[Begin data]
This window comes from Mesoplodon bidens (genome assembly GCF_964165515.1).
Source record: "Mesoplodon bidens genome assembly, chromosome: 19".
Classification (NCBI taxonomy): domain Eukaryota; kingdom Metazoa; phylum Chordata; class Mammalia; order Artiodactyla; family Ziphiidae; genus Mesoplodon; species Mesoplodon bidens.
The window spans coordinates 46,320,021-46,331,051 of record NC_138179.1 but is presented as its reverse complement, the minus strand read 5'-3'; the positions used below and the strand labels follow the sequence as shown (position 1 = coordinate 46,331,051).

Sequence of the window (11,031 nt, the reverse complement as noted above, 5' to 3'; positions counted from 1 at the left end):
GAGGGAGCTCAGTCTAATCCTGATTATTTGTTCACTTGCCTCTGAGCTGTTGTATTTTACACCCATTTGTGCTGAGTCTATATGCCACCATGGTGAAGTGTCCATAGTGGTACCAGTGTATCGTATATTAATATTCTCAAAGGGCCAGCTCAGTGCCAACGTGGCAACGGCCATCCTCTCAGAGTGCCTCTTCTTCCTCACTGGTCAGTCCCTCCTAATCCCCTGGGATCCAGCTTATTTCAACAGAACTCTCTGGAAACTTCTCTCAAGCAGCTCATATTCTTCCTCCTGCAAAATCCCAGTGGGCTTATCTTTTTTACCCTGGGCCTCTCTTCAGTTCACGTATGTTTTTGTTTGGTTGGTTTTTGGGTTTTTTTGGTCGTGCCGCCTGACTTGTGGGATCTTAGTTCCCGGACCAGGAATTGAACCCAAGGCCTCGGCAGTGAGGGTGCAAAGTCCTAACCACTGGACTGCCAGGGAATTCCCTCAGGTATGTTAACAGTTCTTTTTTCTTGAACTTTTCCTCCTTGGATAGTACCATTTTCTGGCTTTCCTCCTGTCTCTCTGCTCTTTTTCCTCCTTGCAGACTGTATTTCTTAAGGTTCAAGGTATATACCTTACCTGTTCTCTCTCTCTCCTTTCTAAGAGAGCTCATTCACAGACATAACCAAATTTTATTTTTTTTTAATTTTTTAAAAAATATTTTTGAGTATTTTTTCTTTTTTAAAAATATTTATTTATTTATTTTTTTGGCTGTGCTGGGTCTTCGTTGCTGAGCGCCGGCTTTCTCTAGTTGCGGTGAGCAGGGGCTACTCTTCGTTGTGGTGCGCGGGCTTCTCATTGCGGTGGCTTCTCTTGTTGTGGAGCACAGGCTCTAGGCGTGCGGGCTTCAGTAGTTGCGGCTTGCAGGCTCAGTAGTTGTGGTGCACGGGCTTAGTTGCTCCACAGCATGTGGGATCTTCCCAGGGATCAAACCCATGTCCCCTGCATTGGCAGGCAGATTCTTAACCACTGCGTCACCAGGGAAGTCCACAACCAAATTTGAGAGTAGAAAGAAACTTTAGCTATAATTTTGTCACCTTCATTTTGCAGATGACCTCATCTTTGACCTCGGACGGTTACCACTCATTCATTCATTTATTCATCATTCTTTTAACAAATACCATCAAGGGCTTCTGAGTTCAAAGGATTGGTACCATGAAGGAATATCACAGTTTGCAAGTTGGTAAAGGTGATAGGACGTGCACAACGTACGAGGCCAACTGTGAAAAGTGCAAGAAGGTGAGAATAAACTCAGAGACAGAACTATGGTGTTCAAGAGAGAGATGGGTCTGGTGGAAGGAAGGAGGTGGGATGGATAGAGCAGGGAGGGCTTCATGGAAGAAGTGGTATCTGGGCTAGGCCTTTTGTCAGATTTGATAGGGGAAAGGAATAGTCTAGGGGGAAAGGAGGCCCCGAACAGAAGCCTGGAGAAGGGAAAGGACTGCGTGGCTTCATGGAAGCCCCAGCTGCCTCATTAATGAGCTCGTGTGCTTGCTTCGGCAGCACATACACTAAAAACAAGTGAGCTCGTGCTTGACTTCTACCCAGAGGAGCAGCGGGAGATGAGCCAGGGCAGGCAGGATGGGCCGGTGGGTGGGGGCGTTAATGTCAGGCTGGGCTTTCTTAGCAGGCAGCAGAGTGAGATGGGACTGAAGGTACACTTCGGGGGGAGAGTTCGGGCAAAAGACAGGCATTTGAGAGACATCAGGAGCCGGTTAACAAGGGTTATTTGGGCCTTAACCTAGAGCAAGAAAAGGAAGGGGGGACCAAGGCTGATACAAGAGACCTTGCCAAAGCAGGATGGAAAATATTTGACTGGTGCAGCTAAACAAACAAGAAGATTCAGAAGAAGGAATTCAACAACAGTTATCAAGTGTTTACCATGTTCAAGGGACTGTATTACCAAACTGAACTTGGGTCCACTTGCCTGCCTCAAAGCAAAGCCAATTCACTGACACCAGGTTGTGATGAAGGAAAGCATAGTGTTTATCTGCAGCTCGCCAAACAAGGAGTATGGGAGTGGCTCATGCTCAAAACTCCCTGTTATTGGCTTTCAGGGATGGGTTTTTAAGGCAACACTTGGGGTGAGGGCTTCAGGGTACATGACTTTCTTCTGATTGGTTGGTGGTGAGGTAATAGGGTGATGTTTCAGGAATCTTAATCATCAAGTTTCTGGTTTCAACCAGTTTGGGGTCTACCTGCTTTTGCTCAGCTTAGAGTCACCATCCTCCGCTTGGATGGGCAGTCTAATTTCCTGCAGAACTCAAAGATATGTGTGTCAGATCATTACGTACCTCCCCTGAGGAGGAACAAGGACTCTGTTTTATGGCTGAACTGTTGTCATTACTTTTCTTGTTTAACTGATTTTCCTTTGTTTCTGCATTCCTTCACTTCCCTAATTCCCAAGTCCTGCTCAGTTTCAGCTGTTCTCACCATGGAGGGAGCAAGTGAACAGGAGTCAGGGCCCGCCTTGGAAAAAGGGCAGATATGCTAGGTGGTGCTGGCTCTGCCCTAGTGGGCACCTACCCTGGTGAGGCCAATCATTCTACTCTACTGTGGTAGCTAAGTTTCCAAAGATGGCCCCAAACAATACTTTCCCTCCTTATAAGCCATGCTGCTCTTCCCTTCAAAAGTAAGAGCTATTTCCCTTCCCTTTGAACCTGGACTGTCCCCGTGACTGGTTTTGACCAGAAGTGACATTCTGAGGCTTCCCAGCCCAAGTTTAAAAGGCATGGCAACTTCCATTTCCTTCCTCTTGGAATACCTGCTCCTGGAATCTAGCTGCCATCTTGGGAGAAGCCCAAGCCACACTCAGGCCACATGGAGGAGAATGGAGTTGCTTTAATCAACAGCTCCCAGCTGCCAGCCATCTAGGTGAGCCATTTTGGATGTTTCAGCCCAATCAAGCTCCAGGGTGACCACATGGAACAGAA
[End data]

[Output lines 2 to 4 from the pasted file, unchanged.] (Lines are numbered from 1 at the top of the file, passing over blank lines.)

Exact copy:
Source record: "Mesoplodon bidens genome assembly, chromosome: 19".
Classification (NCBI taxonomy): domain Eukaryota; kingdom Metazoa; phylum Chordata; class Mammalia; order Artiodactyla; family Ziphiidae; genus Mesoplodon; species Mesoplodon bidens.
The window spans coordinates 46,320,021-46,331,051 of record NC_138179.1 but is presented as its reverse complement, the minus strand read 5'-3'; the positions used below and the strand labels follow the sequence as shown (position 1 = coordinate 46,331,051).